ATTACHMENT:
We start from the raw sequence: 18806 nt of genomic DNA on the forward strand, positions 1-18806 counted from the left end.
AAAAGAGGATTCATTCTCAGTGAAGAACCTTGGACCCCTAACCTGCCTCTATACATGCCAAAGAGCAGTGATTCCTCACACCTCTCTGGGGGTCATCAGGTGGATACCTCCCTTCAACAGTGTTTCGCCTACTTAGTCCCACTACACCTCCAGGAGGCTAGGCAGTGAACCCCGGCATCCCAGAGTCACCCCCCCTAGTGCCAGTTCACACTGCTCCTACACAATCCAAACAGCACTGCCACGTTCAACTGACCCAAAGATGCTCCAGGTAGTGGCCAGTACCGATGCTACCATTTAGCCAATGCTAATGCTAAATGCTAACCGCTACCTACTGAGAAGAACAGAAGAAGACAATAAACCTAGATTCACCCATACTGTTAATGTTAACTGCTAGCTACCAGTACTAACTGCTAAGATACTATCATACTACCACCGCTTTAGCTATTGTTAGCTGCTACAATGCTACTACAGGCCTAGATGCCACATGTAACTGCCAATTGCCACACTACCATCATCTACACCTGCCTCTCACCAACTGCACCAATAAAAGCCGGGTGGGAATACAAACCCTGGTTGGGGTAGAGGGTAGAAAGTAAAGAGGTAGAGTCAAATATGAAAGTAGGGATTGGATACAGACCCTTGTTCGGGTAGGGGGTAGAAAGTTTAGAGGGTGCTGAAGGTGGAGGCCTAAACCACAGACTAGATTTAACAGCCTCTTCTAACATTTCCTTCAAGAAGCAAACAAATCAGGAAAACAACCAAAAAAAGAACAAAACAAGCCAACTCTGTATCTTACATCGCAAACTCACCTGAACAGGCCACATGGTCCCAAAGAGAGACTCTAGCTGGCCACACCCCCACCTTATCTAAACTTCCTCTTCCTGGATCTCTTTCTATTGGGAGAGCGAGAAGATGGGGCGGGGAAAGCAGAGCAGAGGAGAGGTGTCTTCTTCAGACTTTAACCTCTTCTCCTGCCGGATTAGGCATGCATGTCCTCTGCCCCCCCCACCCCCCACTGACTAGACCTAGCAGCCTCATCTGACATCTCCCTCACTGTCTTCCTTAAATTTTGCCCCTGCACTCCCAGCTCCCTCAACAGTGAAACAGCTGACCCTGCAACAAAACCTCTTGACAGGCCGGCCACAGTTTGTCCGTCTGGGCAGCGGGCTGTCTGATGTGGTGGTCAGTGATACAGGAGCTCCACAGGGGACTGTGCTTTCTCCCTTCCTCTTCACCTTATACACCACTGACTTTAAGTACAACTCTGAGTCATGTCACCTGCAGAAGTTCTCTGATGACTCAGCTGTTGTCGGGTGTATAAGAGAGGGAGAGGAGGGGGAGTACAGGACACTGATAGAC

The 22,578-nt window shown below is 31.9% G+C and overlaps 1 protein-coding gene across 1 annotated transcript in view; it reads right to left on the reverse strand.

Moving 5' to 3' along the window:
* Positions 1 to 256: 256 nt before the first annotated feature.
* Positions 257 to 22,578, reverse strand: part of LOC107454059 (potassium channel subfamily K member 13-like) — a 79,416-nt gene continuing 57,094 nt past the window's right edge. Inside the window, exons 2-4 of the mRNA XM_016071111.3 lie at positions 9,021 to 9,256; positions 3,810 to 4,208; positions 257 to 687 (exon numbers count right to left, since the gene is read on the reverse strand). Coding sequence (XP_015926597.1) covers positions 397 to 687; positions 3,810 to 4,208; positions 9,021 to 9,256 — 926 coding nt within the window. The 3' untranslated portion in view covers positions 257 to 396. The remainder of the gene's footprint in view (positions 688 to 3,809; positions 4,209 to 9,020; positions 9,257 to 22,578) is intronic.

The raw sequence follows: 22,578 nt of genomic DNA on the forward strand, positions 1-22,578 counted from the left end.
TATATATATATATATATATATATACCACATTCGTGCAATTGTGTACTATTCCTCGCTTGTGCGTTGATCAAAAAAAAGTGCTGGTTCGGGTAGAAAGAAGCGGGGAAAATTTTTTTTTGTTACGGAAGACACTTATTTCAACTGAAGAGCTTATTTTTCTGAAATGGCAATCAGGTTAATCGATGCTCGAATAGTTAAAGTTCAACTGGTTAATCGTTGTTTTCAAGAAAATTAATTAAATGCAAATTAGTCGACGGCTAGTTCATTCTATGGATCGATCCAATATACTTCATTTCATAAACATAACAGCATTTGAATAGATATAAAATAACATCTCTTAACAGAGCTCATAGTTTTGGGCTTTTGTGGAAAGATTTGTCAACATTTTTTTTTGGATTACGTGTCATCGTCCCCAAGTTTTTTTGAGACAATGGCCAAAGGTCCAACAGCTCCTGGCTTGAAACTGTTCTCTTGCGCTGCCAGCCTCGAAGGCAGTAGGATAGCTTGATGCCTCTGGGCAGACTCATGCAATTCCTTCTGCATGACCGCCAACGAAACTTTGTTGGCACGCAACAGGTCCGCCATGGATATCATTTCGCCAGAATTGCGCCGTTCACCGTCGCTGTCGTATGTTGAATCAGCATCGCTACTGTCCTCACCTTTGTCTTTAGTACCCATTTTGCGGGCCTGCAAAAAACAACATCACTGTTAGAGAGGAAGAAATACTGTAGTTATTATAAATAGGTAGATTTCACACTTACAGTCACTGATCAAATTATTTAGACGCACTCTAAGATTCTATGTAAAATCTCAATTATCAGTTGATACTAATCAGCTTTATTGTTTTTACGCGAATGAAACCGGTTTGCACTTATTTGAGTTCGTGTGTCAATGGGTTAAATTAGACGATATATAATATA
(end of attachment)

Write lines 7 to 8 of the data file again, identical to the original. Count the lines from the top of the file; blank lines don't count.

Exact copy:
The raw sequence follows: 22,578 nt of genomic DNA on the forward strand, positions 1-22,578 counted from the left end.
TATATATATATATATATATATATACCACATTCGTGCAATTGTGTACTATTCCTCGCTTGTGCGTTGATCAAAAAAAAGTGCTGGTTCGGGTAGAAAGAAGCGGGGAAAATTTTTTTTTGTTACGGAAGACACTTATTTCAACTGAAGAGCTTATTTTTCTGAAATGGCAATCAGGTTAATCGATGCTCGAATAGTTAAAGTTCAACTGGTTAATCGTTGTTTTCAAGAAAATTAATTAAATGCAAATTAGTCGACGGCTAGTTCATTCTATGGATCGATCCAATATACTTCATTTCATAAACATAACAGCATTTGAATAGATATAAAATAACATCTCTTAACAGAGCTCATAGTTTTGGGCTTTTGTGGAAAGATTTGTCAACATTTTTTTTTGGATTACGTGTCATCGTCCCCAAGTTTTTTTGAGACAATGGCCAAAGGTCCAACAGCTCCTGGCTTGAAACTGTTCTCTTGCGCTGCCAGCCTCGAAGGCAGTAGGATAGCTTGATGCCTCTGGGCAGACTCATGCAATTCCTTCTGCATGACCGCCAACGAAACTTTGTTGGCACGCAACAGGTCCGCCATGGATATCATTTCGCCAGAATTGCGCCGTTCACCGTCGCTGTCGTATGTTGAATCAGCATCGCTACTGTCCTCACCTTTGTCTTTAGTACCCATTTTGCGGGCCTGCAAAAAACAACATCACTGTTAGAGAGGAAGAAATACTGTAGTTATTATAAATAGGTAGATTTCACACTTACAGTCACTGATCAAATTATTTAGACGCACTCTAAGATTCTATGTAAAATCTCAATTATCAGTTGATACTAATCAGCTTTATTGTTTTTACGCGAATGAAACCGGTTTGCACTTATTTGAGTTCGTGTGTCAATGGGTTAAATTAGACGATATATAATATA